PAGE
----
Union Theological College

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Coordinates: 54°35′06″N 5°55′52″W / 54.585°N 5.931°W / 54.585; -5.931

Union Theological College
The Union Theological College, Belfast - geograph.org.uk - 395032.jpg
Established1853; 168 years ago (1853) (Assembly's College)
PrincipalStafford Carson
108 Botanic Avenue
, ,
AffiliationsPresbyterian Church in Ireland
Union Theological College logo.png

Union Theological College is the theological college for the Presbyterian Church in Ireland and is situated in Belfast, Northern Ireland.

The College offers a range of courses in Theology through the Presbyterian Theological Faculty Ireland (PTFI). The professors of the College constitute the PTFI which was granted a Royal Charter in 1881 to confer academic degrees. Until 2019, the College had provided teaching and assessment for undergraduate and postgraduate awards offered through the Institute of Theology of the Queen's University of Belfast.[citation needed]


The building, circa 1860-1880.

The Assembly's College[edit]

The College was founded in 1853 as the Assembly's College. The Renaissance Revival style building with its grand Doric porch and Baroque attic was designed by Sir Charles Lanyon, the architect of the main building at Queen's and built with Scrabo stone at a cost of £5,000.[1] Merle d'Aubigné of Geneva participated in the opening ceremony on 5 December 1853 alongside Henry Cooke, President of the Faculty (the five other professors in the new college were John Edgar, Robert Wilson, William Killen, James G. Murphy and William Gibson).

There was a large influx of students in the wake of the 1859 Revival and the south wing with its dining hall and student accommodation ('Chambers') was added in 1869.[2] Princeton seminary had an important influence in the shaping of the ethos of the College during this period: the Rev Roberts Watts who was appointed Professor of Systematic Theology in 1866 hoped to make 'Belfast another Princeton'.[3] The north wing with its wood-panelled chapel was designed by John Lanyon, son of original architect, and completed in 1881.[4] The first degrees under the Royal Charter were conferred in 1883.[5] However, the death of Watts in 1895 marked the beginning of the end of the Princetonian influence.[6] A partial union took place between the faculties in Belfast and Magee in 1922.

The Commons.
The Senate.

The newly formed Parliament of Northern Ireland met in the Assembly's College from 1921 until 1932 while Stormont was being built: the Commons met in the Gamble Library and the Senate in the College chapel. During this period the College conducted classes in a house and provided library resources in a house on University Square. In 1926 the College became a Recognised College of Queen's University.[7] During this period the College came under criticism for its embrace of theological liberalism. This culminated in a charge of heresy being brought against Professor J Ernest Davey in 1926-27. The College officially reopened in October 1932 and the inaugural lecture was delivered by the Scottish Historian Robert Rait.[8]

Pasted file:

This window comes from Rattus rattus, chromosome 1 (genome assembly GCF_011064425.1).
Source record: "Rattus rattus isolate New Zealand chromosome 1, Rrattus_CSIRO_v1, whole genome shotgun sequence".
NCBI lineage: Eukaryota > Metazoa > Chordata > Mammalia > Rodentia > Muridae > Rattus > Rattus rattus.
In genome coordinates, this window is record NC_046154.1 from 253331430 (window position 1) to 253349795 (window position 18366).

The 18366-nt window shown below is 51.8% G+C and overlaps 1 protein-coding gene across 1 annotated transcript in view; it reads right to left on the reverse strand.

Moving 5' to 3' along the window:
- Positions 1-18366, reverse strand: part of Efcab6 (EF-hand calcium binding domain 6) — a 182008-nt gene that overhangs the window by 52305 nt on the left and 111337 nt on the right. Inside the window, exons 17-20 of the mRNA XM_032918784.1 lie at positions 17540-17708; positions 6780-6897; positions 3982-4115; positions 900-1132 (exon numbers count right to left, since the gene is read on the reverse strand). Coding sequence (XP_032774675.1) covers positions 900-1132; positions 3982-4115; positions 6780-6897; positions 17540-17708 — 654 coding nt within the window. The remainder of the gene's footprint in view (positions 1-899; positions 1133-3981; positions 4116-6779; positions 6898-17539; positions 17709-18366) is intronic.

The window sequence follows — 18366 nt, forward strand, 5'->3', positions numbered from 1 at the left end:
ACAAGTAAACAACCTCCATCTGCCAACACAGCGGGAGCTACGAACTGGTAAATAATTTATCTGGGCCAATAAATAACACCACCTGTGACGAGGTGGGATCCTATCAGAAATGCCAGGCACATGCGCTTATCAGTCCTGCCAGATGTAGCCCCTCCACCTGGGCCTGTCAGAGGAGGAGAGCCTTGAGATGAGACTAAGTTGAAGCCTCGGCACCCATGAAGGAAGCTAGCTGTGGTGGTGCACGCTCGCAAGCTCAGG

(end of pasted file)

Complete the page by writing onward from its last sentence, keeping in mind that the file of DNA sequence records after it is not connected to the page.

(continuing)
Between 1941 and 1948 the city police used the College as its own headquarters were bombed in the Belfast Blitz. In 1953, to mark the College's centenary year, Prof Davey was elected Moderator of the General Assembly.[9]

The Union Theological College[edit]

In 1976 theological teaching at Magee College in Derry ceased and the two colleges amalgamated in 1978. The new college, constituted by an Act of Parliament, was named The Union Theological College.[10] John M Barkley was Professor of Church History from 1954 until his retirement in 1981 (Principal 1976-1981) and was succeeded by Finlay Holmes (Principal 1987-1992). Laurence Kirkpatrick was subsequently appointed Professor of Church history in 1996 (Principal 2008-2010).

In 2003 the College celebrated its 150th anniversary by completing a £2.8million pound refurbishment in which individual study bedrooms with ensuite facilities were added. Alister E McGrath, Professor of Historical Theology at the University of Oxford gave a public lecture entitled 'Renewing our vision for the future of Protestant Christianity in Northern Ireland'. Bill Addley retired as Professor of Practical Theology in 2006 and the vacated chair was filled by Drew Gibson. Cecil McCullough, Professor of New Testament, who served as Principal from 1998-2002, retired in 2007 and was succeeded in the chair by Gordon Campbell.

On 14 November 2009 a fire caused serious damage to the rear of the college during the refurbishment of the Principal's House (a £2.2million project).[11][12] The extension known as the Training Resource Centre provided further lecture and seminar rooms was subsequently opened in September 2011.[13]